The two churches, Congregational and Unitarian are getting on like a house-afire in their joint services and on Ancestors! Sunday there was a big crowd. Do you remember that first Ancestors’ Sunday when the Rev. Dudley Child made his famous announcement? In order to ascertain how many descendants had attended, he suggested that after the benediction the congregation remained seated, until the last descendant had passed out. Quite a wait?  Mr. Child has never been able to live that down.

The Marshfield Fair went off with a zip this year, having uninterrupted days of sunshine and coolish weather, although many a farmer there would have welcomed a five day rain. There was a good attendance. Everyone had been saving gas for weeks in order to get there, and there was no end of car-pooling, as cars were loaded to the gunwhales. The 4-H Club was in full cry and what do you think? A calf was born right there at the Fair! A prize heifer, no less. Roy Peterson’s daughter won a thirty dollar prize in home canning. On Sunday there was a lot of military demonstration.

New members of the Armed Forces:- Irving Whitney, Navy: Earl Torry, Army: Anthony Lagrecca, Army: Charles Terravainen, Army: Henry Marshall Freeman has received the Purple Heart. Alton Whiting is Machinist’s Mate.

There have been raids by sea and by land on High Pines for the huge crop of beech-plums and home canning is on full swing although I think I am mean to mention it.

There is still a modicum of time to send for your absentee ballots and we hope you will all do if you haven’t sent in your ballot already, for we want your votes.

We are all glued to the radio twice every day. God bless you all. I wish I had some news for you but as I have told you before, your old town is too busy and behaving well doesn’t make news, what? This week’s headline news is the super-colossal scrap collection. And when the Red Cross sets up the next Blood Donor Centre it will do a rushing business for people are all steamed up to go. We send you our love as always and remember, nobody is going to slack until the war is won. The war-industry workers celebrated Labor Day by working full time as usual and nobody kicked either.

Your devoted old Clam

October 1944

Duxbury Clam Calling!-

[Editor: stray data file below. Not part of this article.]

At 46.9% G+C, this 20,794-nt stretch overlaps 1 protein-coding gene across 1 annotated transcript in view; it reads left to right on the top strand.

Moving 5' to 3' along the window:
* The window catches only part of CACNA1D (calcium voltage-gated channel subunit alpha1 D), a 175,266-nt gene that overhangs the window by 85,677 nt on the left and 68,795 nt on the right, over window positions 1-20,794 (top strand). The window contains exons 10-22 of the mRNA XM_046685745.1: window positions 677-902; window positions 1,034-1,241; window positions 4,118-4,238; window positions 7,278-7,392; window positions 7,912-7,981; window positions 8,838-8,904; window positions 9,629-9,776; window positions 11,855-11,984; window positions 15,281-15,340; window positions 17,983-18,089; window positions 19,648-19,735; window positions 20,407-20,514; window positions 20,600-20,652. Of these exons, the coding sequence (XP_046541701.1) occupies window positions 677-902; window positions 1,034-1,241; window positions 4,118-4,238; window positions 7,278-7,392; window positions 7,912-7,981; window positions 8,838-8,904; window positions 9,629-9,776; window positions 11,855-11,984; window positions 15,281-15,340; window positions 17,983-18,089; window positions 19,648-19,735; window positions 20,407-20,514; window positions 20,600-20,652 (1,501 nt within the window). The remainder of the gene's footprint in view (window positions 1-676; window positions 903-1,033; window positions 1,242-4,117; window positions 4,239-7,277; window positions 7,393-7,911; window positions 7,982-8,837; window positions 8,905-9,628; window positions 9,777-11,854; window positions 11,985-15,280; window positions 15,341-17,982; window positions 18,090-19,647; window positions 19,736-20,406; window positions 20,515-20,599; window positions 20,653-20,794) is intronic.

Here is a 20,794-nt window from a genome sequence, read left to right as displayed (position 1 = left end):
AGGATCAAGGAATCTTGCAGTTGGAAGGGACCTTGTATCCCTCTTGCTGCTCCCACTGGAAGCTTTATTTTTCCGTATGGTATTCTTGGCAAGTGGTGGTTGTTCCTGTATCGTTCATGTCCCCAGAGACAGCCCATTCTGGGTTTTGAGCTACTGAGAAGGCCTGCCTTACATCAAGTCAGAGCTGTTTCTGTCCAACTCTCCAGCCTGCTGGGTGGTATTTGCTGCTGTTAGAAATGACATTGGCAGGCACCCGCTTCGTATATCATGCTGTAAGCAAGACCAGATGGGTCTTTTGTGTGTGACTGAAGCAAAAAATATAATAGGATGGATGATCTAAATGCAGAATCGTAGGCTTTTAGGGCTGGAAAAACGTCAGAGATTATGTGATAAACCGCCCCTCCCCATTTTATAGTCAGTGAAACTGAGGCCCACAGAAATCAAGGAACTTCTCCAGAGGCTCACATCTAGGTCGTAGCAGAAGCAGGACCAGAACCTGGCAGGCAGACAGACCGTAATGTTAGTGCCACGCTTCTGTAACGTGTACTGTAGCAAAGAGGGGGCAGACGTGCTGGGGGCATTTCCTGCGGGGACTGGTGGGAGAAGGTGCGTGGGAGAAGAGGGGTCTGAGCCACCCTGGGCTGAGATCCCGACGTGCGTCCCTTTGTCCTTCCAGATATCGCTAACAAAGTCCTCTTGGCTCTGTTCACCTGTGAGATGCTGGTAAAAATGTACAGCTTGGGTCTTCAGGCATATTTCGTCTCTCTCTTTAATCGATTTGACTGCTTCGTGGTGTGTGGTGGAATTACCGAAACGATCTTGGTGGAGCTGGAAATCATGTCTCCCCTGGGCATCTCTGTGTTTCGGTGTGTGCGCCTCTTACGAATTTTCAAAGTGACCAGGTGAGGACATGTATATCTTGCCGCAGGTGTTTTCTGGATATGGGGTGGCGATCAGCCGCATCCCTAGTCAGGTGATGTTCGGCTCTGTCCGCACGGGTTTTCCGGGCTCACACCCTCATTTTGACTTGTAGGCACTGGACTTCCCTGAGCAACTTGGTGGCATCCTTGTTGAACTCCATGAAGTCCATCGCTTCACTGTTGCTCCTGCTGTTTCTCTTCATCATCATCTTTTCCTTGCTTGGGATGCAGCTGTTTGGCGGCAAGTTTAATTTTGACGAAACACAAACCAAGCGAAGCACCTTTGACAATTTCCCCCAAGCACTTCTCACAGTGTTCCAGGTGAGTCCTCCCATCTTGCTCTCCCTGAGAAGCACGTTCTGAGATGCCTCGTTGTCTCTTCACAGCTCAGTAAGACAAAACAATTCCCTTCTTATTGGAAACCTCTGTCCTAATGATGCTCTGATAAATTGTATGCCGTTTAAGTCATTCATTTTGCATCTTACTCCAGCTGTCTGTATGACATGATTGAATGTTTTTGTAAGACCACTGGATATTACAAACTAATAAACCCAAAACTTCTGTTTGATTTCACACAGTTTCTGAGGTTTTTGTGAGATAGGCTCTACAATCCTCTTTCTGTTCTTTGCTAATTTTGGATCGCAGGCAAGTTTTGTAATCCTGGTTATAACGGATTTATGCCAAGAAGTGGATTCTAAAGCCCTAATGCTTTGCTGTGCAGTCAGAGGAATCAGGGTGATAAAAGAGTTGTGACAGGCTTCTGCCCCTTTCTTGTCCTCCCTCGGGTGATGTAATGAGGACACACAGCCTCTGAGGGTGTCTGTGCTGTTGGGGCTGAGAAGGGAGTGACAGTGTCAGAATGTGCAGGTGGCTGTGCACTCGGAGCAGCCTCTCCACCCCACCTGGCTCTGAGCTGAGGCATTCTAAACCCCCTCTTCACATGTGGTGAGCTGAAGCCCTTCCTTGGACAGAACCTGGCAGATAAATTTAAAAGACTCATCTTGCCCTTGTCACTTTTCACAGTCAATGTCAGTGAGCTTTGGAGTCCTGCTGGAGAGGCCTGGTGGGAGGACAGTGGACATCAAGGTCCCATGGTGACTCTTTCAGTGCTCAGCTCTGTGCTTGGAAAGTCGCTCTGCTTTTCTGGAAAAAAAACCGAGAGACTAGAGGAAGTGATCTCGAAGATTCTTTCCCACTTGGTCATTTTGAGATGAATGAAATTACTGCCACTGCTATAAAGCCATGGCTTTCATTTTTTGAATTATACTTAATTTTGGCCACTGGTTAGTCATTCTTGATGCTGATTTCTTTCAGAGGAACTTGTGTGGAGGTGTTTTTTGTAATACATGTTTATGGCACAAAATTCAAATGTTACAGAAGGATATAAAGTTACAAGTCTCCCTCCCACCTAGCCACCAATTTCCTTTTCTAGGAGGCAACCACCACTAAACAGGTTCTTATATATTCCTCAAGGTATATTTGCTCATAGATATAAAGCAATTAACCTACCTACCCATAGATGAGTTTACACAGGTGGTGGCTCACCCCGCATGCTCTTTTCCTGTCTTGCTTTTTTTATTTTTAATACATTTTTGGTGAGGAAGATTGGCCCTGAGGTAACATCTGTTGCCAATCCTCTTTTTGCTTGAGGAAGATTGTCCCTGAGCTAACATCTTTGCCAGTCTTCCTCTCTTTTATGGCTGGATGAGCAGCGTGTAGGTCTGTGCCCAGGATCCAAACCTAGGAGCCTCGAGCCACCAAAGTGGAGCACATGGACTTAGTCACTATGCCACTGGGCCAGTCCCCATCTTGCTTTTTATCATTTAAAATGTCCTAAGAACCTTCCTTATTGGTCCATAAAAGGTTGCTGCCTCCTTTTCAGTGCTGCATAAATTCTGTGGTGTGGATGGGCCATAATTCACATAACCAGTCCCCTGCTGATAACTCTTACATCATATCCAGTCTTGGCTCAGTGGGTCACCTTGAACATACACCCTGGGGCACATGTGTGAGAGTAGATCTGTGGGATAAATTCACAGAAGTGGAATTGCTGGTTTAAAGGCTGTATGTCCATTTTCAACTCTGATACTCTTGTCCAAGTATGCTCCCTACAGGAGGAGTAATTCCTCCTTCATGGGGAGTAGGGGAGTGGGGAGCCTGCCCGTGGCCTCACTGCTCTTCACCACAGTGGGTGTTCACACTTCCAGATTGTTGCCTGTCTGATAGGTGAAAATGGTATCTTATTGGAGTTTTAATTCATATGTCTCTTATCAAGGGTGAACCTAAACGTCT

Second only to War news this month is the news of our recent Hurricane! The Weather Bureau issued bulletins all day and those of us who could, and had a grain of sense, remained indoors that evening. The first blow struck at about ten o’clock, preceded by a lot of rabid blue lighting in the south east, extremely vivid and not at all natural and simply livid with fury and queerness. Then the wind… At about twelve we got into what they call the core… where there was a most hateful and treacherous lull which in turn was followed by the real thing… a hurricane of tremendous force.. beyond description. The next day was muggy, sunny and serene but the cruel it displayed was almost beyond belief. Trees were down, there was a tangle of wires and debris: the parking area at the Yacht Club and Town wharf was simply terrific. It is said that three quarters of all the Duxbury boats were destroyed… and when I use the word destroyed I refer to piles of kindling wood. The breakwater went down like children’s blocks… Nobody could even identify their boats for a long while. Capt. Davis and six men were busy hauling marine motor out of the water and that is all that was left of his boat. There has been an old motor boat on a cradle in the Lumber Co. yard for several years and had a sign nailed on the side reads “ Keep away from this Boat” It stood that morning smugly on its old cradle, absolutely untouched in the midst of indescribable wreckage. Several big yachts were dumped on Long Point march like child’s toys in a bath tub. The whole village was a shambles of huge trees uprooted and in many cases lying through the roofs or mixed up with broken chimneys. All wires were down. I can’t say enough in praise of the Line Men who were on the job immediately and when I tell you that it was ten days before there was any electricity on Powder Point and in parts of the village remote from the main street you will have an of the extent of the devastation. Paul Peterson said he had never been able to decide until then upon a name for his house but when he saw it that morning he decided to call it “The House Under the Linden”… for obvious reasons. The sea wall along the south shore of Powder Point was battered and broken down and huge bites were torn in the bank. The Benedict’s brick wall, do you remember, all those arches? went down completely and the shore was covered with smashed boats. In Duck Hill River the Pratt’s cat-boat completely disappeared and has up to date never been found trace of. Hundreds of big trees on the Point went down but all the little resilient cedars snapped back into place the moment the wind let up. The glass porch on the Rueben Peterson house and all the porch furniture blew completely away and has not been found since… literally. The good old bridge came through it pretty well and is merely warped, with the north railing now leaning out over the water. The worst of the blow was near the water front, although it did plenty of damage in the back part of the town. Hen coops took off, and many people lost apple trees and barn roofs and so on. There was no tidal wave and no surf on the outer beach. We realize that compared to what is going on where you are, this is a child’s bedtime story but we thought it was pretty exciting and is of course the only thing anyone talked about for a week. The ice men were indispensible and they were good to us all, even to those who had never been costumers, and everyones Frigidaire had to be bailed out every two hours to catch the drip from the thirty pound slabs of good old fashioned ice that was put on one of the shelves. As in all calamities, neighbors were good to each other, sharing gas stoves and taking spoilable food into old fashioned ice boxes of which there are still fortunately a good many left. Well, the experience is now well behind us, and nearly everyone has huge piles of hurricane wood in the back yard for 1945.